Frightening new evidence of the brain's susceptibility to suggestion was presented on Sunday to the American Association for the Advancement of Science.
Psychologists described recent experiments in which they implanted false memories, altered perceptions through subliminal messages, and demonstrated the intense emotional distress of people who believed they had been abducted by aliens.
Psychologists warn on power of suggestion
By Clive Cookson in Denver
Financial Times February 17 2003
The researchers said their work showed that courts, police and other agencies needed to be extremely wary of relying solely on the memory of witnesses - for example in sex abuse cases - because even the most intense memories could be false.
Elizabeth Loftus of the University of California, Irvine, described several studies in which false memories were implanted through suggestive questioning. For example, working with Russian colleagues, she interviewed 80 volunteers in Moscow about television coverage of Chechen bomb attacks in the city three years ago.
During a preliminary interview Prof Loftus planted the false idea that a wounded animal had featured in the coverage. When she asked the subjects in a second interview six months later: "Can you remember the wounded animal that you mentioned last time?", 10 of them had such memories, such as seeing a cat lying bleeding in the dust after an explosion.
In another study, Prof Loftus recruited American men and women to talk about childhood visits to Disneyland, with a newspaper advertisement showing a fake scene with Bugs Bunny in the Californian theme park. When interviewed, 33 per cent of the volunteers described meeting Bugs Bunny at Disneyland as children - an impossible event since Bugs Bunny is a Warner Bros character and has never appeared at Disneyland.
Joel Weinberger of Adelphi University is investigating subliminal suggestion, a subject with a long history in popular culture. In the early years of the cinema, frames saying "Drink Coke" or "Eat Popcorn" were said to have been inserted into films. And during the last US presidential election the Bush campaign was accused of inserting the word "Rats" into one of its advertisements in an effort to associate Democrats with rats - a charge vehemently denied by the Republicans.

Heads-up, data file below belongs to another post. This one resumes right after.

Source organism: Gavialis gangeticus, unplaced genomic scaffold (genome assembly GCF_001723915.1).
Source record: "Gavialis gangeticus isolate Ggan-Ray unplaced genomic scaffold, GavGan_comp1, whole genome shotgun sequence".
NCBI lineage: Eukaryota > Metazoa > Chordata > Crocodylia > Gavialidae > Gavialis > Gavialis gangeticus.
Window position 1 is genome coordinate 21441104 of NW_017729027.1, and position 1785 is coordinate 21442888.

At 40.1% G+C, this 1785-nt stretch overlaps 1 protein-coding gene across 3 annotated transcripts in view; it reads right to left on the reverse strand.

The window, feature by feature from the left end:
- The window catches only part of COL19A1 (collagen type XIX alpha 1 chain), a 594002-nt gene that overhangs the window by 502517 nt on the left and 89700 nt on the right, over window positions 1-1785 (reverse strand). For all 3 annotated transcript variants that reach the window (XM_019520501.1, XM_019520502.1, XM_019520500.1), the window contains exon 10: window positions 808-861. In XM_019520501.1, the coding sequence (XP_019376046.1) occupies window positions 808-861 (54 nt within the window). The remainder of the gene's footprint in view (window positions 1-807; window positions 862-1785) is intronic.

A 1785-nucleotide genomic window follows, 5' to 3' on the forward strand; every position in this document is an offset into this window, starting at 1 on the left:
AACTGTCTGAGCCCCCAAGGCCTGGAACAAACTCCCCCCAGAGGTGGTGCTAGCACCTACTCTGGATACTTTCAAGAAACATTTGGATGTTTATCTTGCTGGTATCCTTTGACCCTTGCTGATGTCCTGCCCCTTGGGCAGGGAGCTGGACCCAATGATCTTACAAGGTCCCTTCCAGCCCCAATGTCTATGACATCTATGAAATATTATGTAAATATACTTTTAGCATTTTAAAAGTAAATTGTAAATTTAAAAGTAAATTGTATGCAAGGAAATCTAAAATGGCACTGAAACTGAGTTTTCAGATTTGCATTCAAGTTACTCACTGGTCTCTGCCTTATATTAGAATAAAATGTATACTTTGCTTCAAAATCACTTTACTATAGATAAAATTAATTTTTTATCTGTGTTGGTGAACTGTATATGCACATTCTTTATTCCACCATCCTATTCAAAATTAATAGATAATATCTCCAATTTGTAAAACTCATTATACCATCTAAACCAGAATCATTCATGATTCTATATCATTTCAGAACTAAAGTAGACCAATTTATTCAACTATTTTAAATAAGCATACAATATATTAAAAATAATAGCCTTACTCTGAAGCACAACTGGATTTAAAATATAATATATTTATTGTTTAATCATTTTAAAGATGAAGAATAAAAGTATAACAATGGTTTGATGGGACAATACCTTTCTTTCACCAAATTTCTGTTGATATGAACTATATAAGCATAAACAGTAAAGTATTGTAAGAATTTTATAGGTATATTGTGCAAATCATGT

Prof Weinberger's research shows that subliminal messages can affect memory and perception. In one study he asked volunteers to rate hypothetical candidates for political office on the basis of a short video. When "Rats" was flashed for less than a hundredth of a second - too quickly for conscious perception - participants reported a significantly less favourable impression than when neutral words were inserted.
In a second experiment, people were asked to describe childhood memories after watching a video clip. Subliminal insertion of the words "Mommy and I are One" made them described their relations with their mother in more positive terms.
Richard McNally of Harvard University studied 10 people who had reported being abducted by aliens and subjected to traumatic experiences. Participants recorded these experiences on audiotapes, which were played back to them later in the laboratory while researchers measured their heart rate, skin sweating and muscle tension.
The physiological symptoms of emotional distress shown by the abductees during playback were similar to those of people suffering from real post-traumatic stress.
Prof McNally said his experiment should sound a warning to some psychotherapists who believed "recovered memories" of past traumas such as childhood sex abuse are genuine just because they induce intense emotion.
"The intensity of emotional reaction associated with a memory cannot confirm the authenticity of the memory," he said.